In recent years, however, climate scientists have tried to cut through this confusion by engaging in “extreme event attribution,” which focuses on probabilities: You can’t necessarily say that climate change caused a particular heat wave, but you can ask how much difference global warming made to the probability of that heat wave happening. And the answer, typically, is a lot: Climate change makes the kinds of extreme weather events we’ve been seeing much more likely.”

Opinion | The Party That Ruined the Planet – by Paul Krugman – The New York Times

“But why have Republicans become the party of climate doom? Money is an important part of the answer: In the current cycle Republicans have received 97 percent of political contributions from the coal industry, 88 percent from oil and gas. And this doesn’t even count the wing nut welfare offered by institutions supported by the Koch brothers and other fossil-fuel moguls.

However, I don’t believe that it’s just about the money. My sense is that right-wingers believe, probably correctly, that there’s a sort of halo effect surrounding any form of public action. Once you accept that we need policies to protect the environment, you’re more likely to accept the idea that we should have policies to ensure access to health care, child care, and more. So the government must be prevented from doing anything good, lest it legitimize a broader progressive agenda.

Still, whatever the short-term political incentives, it takes a special kind of depravity to respond to those incentives by denying facts, embracing insane conspiracy theories and putting the very future of civilization at risk.”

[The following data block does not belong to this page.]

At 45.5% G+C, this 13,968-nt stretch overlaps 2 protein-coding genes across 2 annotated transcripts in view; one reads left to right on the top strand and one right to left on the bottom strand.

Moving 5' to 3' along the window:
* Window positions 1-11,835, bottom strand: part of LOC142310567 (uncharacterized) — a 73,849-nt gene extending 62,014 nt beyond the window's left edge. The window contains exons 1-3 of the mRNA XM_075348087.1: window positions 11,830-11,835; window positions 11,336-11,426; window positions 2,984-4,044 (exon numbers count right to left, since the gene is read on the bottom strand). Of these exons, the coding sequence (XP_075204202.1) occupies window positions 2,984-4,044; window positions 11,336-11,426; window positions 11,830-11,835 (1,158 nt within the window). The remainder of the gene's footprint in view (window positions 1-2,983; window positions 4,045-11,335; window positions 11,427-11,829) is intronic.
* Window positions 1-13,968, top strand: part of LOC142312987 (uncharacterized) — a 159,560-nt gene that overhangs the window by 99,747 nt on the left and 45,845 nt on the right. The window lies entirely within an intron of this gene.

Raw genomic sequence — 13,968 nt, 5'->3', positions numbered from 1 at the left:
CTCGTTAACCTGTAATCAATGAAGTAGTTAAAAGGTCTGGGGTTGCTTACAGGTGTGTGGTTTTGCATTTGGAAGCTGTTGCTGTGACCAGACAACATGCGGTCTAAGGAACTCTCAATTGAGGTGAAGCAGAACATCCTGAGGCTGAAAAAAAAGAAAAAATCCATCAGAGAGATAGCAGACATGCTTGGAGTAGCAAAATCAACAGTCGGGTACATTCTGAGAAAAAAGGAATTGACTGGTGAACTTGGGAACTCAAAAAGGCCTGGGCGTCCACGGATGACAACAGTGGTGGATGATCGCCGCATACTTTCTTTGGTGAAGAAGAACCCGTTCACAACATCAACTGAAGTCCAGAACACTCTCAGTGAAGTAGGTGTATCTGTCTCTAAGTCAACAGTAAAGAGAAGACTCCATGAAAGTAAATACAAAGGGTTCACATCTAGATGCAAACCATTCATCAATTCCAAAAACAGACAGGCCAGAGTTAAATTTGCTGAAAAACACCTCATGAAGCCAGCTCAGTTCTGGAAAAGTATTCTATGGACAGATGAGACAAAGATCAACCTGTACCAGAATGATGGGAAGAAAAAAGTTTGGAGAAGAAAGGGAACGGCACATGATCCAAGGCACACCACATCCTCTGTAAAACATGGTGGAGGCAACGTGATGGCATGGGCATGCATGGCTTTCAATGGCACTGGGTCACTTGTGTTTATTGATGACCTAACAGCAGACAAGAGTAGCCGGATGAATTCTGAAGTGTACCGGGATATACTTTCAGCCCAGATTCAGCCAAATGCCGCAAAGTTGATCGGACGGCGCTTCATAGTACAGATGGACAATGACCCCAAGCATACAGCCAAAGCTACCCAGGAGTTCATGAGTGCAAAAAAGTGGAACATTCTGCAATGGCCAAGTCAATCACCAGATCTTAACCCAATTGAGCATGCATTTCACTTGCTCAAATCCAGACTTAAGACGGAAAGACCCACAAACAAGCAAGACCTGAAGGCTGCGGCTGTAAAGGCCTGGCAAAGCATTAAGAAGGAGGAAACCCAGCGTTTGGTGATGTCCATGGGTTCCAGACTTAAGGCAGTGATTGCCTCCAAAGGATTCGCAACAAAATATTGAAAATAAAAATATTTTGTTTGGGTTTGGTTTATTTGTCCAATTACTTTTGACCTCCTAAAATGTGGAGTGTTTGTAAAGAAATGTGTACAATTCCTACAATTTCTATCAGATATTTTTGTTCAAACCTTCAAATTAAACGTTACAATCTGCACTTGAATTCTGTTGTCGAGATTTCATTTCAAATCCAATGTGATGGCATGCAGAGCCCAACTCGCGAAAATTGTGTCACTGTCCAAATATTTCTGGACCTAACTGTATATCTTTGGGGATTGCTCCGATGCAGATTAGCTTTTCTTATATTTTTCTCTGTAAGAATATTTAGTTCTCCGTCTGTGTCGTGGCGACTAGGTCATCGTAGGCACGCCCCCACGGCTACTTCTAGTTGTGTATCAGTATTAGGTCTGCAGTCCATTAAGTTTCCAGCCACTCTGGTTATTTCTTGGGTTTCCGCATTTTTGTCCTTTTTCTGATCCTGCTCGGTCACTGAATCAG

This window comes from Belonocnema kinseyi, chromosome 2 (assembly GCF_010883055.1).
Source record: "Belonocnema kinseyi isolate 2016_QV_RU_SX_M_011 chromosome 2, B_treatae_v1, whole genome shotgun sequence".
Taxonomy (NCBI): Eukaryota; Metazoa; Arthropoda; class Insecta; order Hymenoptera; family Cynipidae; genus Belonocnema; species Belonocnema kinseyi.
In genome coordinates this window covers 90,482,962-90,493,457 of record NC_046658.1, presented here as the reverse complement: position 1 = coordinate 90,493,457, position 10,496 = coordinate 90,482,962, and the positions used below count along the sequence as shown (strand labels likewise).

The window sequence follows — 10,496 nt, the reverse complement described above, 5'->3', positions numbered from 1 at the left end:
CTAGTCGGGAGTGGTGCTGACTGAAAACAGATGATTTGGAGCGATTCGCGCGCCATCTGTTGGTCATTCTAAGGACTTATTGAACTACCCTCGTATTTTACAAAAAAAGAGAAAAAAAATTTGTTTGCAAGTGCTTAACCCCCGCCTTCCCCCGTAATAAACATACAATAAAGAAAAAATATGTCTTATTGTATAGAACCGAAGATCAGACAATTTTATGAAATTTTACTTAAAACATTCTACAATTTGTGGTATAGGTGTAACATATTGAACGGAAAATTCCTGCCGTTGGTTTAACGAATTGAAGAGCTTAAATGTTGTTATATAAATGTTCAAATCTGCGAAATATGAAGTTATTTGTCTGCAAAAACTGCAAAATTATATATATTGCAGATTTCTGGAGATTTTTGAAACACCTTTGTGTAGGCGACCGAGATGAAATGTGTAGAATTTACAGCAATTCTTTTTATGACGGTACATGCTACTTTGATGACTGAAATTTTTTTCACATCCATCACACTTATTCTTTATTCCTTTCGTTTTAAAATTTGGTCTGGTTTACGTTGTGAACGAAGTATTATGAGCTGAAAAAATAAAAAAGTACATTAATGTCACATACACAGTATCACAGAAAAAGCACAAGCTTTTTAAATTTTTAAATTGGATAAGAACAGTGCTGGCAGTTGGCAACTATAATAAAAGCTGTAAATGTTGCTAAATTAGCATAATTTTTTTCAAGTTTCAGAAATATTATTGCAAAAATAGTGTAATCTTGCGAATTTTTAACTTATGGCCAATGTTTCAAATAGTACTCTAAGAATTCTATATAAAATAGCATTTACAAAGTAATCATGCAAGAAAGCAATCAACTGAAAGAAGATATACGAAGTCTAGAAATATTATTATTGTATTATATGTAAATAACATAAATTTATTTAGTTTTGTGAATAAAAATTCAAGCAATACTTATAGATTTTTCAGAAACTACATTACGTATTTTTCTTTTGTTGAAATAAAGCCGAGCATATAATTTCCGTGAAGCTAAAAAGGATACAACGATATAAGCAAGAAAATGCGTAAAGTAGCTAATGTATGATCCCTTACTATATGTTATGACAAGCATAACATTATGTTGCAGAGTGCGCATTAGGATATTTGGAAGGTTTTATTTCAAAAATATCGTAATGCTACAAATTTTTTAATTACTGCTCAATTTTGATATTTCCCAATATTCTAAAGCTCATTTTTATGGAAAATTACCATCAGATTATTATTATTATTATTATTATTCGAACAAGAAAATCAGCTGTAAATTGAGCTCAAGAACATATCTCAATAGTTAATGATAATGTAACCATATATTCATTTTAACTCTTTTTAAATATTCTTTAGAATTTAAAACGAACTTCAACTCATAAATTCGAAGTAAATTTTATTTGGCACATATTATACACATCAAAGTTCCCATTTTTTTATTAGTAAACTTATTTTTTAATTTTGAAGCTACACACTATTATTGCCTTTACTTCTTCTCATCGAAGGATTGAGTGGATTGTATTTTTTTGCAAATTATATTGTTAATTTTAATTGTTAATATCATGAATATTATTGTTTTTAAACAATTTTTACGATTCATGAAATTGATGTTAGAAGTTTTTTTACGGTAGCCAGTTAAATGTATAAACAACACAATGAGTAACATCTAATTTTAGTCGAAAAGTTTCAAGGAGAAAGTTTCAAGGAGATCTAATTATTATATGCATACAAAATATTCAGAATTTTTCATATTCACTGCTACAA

David Lindsay: Bravo Paul Krugman.  I’ve been worried about the cascading effects of the permafrost probably for about four years, and I’m pleased to see you get more concerned. Those of us who have become climate hawks need to bring round the public, who will then bring round the GOP.  I loved your piece, and I hope everyone reads all of it.

I did quibble with your assertion that the GOP “are the world’s only major climate-denialist party.”  The Bolsonara government in Brazil is now allowing the burning and cutting of the Amazon rain forest. 27% of the Amazon rain forest is now gone. In Australia, the green government was overthrown by climate change deniers, who are taking the island continent and hemishere backwards. There are regular reports of governments around the world paying lip service to the Paris accords, while ignoring their paltry pledges. A few Eastern European countries were mentioned. But welcome to the club of science, gloom and hope. I look forward to more from your mighty platform on this most urgent of all issues.